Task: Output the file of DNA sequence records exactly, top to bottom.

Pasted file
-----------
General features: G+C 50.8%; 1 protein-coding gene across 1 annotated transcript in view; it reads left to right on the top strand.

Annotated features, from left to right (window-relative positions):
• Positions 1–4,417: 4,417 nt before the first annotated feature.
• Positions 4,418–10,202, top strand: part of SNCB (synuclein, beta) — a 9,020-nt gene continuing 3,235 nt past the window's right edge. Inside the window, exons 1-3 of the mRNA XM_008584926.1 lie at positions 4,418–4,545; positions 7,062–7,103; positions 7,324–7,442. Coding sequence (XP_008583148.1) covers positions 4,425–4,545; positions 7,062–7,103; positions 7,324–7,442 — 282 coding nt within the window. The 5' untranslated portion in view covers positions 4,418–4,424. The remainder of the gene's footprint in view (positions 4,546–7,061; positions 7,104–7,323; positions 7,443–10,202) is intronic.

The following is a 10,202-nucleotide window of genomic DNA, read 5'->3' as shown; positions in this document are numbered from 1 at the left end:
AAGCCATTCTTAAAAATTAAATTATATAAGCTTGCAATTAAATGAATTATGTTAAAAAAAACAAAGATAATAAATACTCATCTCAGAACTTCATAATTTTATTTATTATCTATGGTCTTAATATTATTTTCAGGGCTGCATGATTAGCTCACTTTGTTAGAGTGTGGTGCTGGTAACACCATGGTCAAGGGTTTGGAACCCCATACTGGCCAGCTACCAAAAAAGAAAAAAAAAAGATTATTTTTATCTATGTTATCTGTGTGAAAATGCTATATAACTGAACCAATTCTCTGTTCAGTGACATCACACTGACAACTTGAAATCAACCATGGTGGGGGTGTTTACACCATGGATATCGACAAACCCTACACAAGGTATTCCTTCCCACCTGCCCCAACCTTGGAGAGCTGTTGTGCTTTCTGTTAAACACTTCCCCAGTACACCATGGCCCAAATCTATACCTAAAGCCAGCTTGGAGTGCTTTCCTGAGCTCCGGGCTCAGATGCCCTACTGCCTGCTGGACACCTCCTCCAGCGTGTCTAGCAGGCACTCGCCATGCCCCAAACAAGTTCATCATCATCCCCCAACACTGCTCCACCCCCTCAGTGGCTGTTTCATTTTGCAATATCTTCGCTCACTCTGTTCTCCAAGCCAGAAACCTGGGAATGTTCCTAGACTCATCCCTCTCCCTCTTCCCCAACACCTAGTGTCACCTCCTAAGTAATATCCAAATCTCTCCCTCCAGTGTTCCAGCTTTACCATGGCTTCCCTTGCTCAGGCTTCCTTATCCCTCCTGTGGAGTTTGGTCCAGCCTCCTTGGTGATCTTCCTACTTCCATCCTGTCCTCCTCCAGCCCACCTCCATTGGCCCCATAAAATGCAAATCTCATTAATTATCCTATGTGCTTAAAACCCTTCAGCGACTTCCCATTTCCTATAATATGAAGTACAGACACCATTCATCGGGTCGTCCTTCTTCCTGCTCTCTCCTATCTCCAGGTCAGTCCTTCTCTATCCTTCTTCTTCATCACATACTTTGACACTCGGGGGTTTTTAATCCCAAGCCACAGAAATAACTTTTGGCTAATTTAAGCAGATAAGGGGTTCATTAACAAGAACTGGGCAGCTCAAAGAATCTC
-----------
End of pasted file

General features: G+C 50.8%; 1 protein-coding gene across 1 annotated transcript in view; it reads left to right on the top strand.

Annotated features, from left to right (window-relative positions):
• Positions 1–4,417: 4,417 nt before the first annotated feature.
• Positions 4,418–10,202, top strand: part of SNCB (synuclein, beta) — a 9,020-nt gene continuing 3,235 nt past the window's right edge. Inside the window, exons 1-3 of the mRNA XM_008584926.1 lie at positions 4,418–4,545; positions 7,062–7,103; positions 7,324–7,442. Coding sequence (XP_008583148.1) covers positions 4,425–4,545; positions 7,062–7,103; positions 7,324–7,442 — 282 coding nt within the window. The 5' untranslated portion in view covers positions 4,418–4,424. The remainder of the gene's footprint in view (positions 4,546–7,061; positions 7,104–7,323; positions 7,443–10,202) is intronic.

The following is a 10,202-nucleotide window of genomic DNA, read 5'->3' as shown; positions in this document are numbered from 1 at the left end:
AAGCCATTCTTAAAAATTAAATTATATAAGCTTGCAATTAAATGAATTATGTTAAAAAAAACAAAGATAATAAATACTCATCTCAGAACTTCATAATTTTATTTATTATCTATGGTCTTAATATTATTTTCAGGGCTGCATGATTAGCTCACTTTGTTAGAGTGTGGTGCTGGTAACACCATGGTCAAGGGTTTGGAACCCCATACTGGCCAGCTACCAAAAAAGAAAAAAAAAAGATTATTTTTATCTATGTTATCTGTGTGAAAATGCTATATAACTGAACCAATTCTCTGTTCAGTGACATCACACTGACAACTTGAAATCAACCATGGTGGGGGTGTTTACACCATGGATATCGACAAACCCTACACAAGGTATTCCTTCCCACCTGCCCCAACCTTGGAGAGCTGTTGTGCTTTCTGTTAAACACTTCCCCAGTACACCATGGCCCAAATCTATACCTAAAGCCAGCTTGGAGTGCTTTCCTGAGCTCCGGGCTCAGATGCCCTACTGCCTGCTGGACACCTCCTCCAGCGTGTCTAGCAGGCACTCGCCATGCCCCAAACAAGTTCATCATCATCCCCCAACACTGCTCCACCCCCTCAGTGGCTGTTTCATTTTGCAATATCTTCGCTCACTCTGTTCTCCAAGCCAGAAACCTGGGAATGTTCCTAGACTCATCCCTCTCCCTCTTCCCCAACACCTAGTGTCACCTCCTAAGTAATATCCAAATCTCTCCCTCCAGTGTTCCAGCTTTACCATGGCTTCCCTTGCTCAGGCTTCCTTATCCCTCCTGTGGAGTTTGGTCCAGCCTCCTTGGTGATCTTCCTACTTCCATCCTGTCCTCCTCCAGCCCACCTCCATTGGCCCCATAAAATGCAAATCTCATTAATTATCCTATGTGCTTAAAACCCTTCAGCGACTTCCCATTTCCTATAATATGAAGTACAGACACCATTCATCGGGTCGTCCTTCTTCCTGCTCTCTCCTATCTCCAGGTCAGTCCTTCTCTATCCTTCTTCTTCATCACATACTTTGACACTCGGGGGTTTTTAATCCCAAGCCACAGAAATAACTTTTGGCTAATTTAAGCAGATAAGGGGTTCATTAACAAGAACTGGGCAGCTCAAAGAATCTC